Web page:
I experienced a very long and difficult labour with the birth of my baby. It was nothing like I’d hoped or expected and was in no way natural or enjoyable. This whole negative experience was then confounded by my baby experiencing multiple episodes of apnoea which required resuscitation and a stay in special care. It was the most difficult week of my life and I didn’t leave their side for the whole time meaning I was absolutely exhausted, sleep deprived and not eating or showering myself. I was also left incontinent and taking morphine after an episiotomy.
When I finally got home motherhood was not the joyous, affirming life experience I always imagined it to be. I was left an anxious wreck and was crying constantly, not helped by my inability to breastfeed and the associated gult that left me with. I became obsessive with checking the wellbeing of my baby, focusing on checking their breathing constantly. I wouldn’t let them out of my sight and would pull the car over repeatedly just to check they were OK in the car seat. Heaven forbid I would ever actually leave them with someone else and, of course, this inevitably lead to a strain in my relationship with the baby’s father.
It was a health visitor that managed to ask me the right questions when she saw me alone at home. She asked how I really was and her gentle questioning lead me to feel able to disclose to her that I had experienced “flashbacks” to being in labour when I was trying to go the toilet (not helped by the morphine making me constipated!) and to feel able to explain the levels of anxiety and worry I was really experiencing as a result of repeated intrusive images of horrific things happening to my baby. She explained to me that she would refer me to the perinatal mental health team for support and several months later I finally heard from them and attended an assessment.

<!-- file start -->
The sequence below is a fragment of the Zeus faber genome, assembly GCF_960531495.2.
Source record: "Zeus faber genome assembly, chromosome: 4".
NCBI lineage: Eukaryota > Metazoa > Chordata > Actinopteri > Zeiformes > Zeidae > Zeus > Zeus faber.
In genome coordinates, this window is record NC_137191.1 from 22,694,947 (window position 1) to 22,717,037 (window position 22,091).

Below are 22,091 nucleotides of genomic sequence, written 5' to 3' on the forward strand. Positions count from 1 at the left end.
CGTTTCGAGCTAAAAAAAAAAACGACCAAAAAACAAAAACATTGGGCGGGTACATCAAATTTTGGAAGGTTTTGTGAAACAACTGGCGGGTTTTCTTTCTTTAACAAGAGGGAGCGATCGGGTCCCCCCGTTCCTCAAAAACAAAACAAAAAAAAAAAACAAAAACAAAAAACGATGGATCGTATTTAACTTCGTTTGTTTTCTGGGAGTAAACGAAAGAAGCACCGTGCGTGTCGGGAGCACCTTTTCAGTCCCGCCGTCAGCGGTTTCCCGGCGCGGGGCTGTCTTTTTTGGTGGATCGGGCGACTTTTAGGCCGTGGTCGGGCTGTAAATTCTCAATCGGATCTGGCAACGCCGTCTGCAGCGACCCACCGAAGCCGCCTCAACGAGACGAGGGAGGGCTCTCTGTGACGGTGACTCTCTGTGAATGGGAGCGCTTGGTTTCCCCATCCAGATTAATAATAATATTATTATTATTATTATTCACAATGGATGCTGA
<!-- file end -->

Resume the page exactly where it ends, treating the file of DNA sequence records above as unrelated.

By that time I thought I was feeling better and I thought I would be diagnosed with post-natal depression and not offered any support. I knew I wasn’t really depressed however as I didn’t feel sad, hopeless or unmotivated. I was incredibly surprised when it was explained to me that I was experiencing a post-traumatic stress reaction to both the labour and my baby’s time in special care. It was also a huge relief to feel understood and believed and not to be made to feel stupid for my worry and the associated checking I was carrying out.
I engaged in over 20 one to one sessions with the psychology team for support with my anxiety. The work was intense and really difficult at times but it made so much difference to my life. I practiced mindfulness in most sessions; I listened to a recording of my account of the labour on a daily basis so that I became desensitised to the horror of it; I carried out exposure to situations that I was terrified of, including being escorted back onto the labour ward and to SCBU; and I had my beliefs about being a bad mother and being responsible for my baby’s apnoea episodes gently challenged.
With the support of the team I was able to start to build a more meaningful life as a new mother. I was able to reduce my obsessive checking and to be able to go out and leave my baby with close family. I was even able to return to work eventually, something I had never envisaged being able to do. The service was absolutely invaluable and I would probably have never accessed any support had I not been asked how I was really doing when I was struggling the most. The experience has made me view motherhood in a completely new way and be able to feel so much more empathy for the struggles that some new mums (and dads) go through at this amazing (but sometimes incredibly difficult) time.